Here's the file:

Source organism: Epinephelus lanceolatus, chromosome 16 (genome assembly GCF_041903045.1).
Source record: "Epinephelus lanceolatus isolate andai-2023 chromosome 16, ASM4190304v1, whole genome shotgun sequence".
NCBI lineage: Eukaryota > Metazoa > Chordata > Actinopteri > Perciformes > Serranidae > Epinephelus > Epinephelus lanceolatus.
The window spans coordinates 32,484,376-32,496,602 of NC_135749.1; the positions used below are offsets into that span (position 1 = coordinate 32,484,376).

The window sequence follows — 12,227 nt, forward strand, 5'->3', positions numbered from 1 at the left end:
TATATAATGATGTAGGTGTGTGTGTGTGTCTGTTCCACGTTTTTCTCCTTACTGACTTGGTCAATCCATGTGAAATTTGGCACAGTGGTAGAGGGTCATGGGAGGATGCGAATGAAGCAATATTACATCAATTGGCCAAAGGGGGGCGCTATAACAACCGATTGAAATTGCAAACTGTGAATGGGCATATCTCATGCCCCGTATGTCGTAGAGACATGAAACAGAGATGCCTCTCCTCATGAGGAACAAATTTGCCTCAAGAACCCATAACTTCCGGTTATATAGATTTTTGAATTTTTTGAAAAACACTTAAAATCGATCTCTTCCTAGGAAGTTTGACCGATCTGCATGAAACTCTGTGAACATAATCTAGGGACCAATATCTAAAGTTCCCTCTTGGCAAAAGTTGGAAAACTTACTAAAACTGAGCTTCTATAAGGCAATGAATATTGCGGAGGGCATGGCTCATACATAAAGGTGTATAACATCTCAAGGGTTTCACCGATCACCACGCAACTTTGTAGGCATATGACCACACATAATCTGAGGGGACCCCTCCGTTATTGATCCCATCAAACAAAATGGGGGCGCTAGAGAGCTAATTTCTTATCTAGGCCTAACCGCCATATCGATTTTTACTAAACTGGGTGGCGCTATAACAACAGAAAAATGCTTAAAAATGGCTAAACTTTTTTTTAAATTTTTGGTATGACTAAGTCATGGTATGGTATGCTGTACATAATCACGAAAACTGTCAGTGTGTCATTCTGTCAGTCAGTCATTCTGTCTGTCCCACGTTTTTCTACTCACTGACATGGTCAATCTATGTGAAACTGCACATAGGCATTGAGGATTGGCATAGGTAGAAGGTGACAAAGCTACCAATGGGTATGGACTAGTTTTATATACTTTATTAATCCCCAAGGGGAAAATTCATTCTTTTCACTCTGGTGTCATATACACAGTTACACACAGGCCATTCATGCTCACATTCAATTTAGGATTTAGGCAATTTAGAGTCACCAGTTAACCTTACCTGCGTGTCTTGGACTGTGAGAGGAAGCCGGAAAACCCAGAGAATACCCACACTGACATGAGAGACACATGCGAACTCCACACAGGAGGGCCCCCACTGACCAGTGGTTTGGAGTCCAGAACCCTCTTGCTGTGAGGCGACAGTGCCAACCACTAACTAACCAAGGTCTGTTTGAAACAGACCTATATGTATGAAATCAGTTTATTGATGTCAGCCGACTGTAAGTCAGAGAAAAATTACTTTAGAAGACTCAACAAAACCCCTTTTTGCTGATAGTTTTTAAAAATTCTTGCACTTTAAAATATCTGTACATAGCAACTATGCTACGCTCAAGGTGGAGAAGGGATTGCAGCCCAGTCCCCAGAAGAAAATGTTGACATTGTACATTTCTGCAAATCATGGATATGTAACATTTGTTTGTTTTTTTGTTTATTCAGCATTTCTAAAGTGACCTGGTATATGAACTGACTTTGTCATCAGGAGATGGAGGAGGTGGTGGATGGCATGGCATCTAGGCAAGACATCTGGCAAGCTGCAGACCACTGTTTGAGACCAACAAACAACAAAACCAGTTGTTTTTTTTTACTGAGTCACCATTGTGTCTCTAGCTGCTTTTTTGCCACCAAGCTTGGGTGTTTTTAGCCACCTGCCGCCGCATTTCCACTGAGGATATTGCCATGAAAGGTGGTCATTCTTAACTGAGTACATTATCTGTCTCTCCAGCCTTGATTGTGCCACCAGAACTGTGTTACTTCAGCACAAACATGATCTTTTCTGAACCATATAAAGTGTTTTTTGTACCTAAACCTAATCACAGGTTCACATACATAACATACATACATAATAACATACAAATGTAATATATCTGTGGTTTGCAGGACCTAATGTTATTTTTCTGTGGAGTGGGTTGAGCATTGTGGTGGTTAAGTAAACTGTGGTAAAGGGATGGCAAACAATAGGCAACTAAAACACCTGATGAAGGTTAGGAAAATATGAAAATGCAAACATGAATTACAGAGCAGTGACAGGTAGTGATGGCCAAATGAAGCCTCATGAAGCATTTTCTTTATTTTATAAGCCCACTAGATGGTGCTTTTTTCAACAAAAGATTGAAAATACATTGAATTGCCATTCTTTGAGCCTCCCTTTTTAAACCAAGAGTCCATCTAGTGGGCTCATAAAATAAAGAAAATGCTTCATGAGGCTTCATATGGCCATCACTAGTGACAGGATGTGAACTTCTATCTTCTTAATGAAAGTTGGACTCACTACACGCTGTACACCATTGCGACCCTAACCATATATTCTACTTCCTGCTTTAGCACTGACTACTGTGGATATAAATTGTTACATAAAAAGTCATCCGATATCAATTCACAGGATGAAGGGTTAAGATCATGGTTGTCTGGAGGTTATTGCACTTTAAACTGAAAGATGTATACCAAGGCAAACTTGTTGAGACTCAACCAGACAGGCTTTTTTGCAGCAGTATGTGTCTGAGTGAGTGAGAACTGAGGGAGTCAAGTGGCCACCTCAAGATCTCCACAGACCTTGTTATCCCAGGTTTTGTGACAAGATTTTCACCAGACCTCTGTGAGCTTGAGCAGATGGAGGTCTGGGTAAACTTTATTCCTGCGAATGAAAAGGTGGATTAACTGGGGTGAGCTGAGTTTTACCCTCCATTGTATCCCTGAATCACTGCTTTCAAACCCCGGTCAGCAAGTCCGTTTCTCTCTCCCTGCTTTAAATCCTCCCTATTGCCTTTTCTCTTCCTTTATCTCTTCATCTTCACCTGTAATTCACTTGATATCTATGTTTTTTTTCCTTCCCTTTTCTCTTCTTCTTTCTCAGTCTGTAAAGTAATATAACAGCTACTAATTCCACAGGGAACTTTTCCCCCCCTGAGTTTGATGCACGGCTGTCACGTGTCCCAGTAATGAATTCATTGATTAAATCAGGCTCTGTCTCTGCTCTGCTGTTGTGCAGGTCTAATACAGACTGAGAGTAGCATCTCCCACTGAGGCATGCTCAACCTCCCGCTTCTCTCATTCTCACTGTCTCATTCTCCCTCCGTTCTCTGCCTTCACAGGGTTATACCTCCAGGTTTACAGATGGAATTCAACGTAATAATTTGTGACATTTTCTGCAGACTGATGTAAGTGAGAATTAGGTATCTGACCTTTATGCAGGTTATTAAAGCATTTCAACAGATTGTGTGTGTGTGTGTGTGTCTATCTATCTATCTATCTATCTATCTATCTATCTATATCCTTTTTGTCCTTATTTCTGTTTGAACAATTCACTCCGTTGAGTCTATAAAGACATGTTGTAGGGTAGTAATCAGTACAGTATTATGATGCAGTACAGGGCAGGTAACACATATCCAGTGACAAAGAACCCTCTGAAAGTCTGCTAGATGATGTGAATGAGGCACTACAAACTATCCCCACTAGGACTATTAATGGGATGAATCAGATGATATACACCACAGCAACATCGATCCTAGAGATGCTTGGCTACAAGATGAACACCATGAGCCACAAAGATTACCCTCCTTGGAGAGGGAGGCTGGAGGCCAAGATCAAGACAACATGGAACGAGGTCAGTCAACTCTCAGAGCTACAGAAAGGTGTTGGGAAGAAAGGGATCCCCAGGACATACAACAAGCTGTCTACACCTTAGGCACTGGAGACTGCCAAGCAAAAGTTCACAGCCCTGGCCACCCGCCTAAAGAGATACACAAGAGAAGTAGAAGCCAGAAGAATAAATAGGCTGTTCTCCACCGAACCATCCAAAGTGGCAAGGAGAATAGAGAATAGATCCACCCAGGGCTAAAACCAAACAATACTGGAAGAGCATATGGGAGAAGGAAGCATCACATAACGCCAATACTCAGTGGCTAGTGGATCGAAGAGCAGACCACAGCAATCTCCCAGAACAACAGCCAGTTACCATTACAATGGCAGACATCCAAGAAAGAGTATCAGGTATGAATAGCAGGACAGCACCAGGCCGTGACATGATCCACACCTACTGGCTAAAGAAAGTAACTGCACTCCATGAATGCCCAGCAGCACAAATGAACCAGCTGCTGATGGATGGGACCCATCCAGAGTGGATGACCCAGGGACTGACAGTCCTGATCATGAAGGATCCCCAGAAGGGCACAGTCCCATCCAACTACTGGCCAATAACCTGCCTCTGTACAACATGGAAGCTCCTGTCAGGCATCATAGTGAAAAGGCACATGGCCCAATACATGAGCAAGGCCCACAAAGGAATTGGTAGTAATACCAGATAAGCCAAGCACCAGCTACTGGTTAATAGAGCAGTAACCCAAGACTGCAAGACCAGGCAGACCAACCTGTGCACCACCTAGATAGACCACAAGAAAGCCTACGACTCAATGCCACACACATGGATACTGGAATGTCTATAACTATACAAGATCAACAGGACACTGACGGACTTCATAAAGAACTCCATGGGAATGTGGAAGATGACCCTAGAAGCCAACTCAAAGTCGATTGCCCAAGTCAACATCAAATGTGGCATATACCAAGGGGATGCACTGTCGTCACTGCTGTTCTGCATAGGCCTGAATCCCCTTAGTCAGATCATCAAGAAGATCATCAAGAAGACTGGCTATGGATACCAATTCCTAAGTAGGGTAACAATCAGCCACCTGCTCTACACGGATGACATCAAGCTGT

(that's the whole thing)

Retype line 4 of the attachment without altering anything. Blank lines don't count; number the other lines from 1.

The window spans coordinates 32,484,376-32,496,602 of NC_135749.1; the positions used below are offsets into that span (position 1 = coordinate 32,484,376).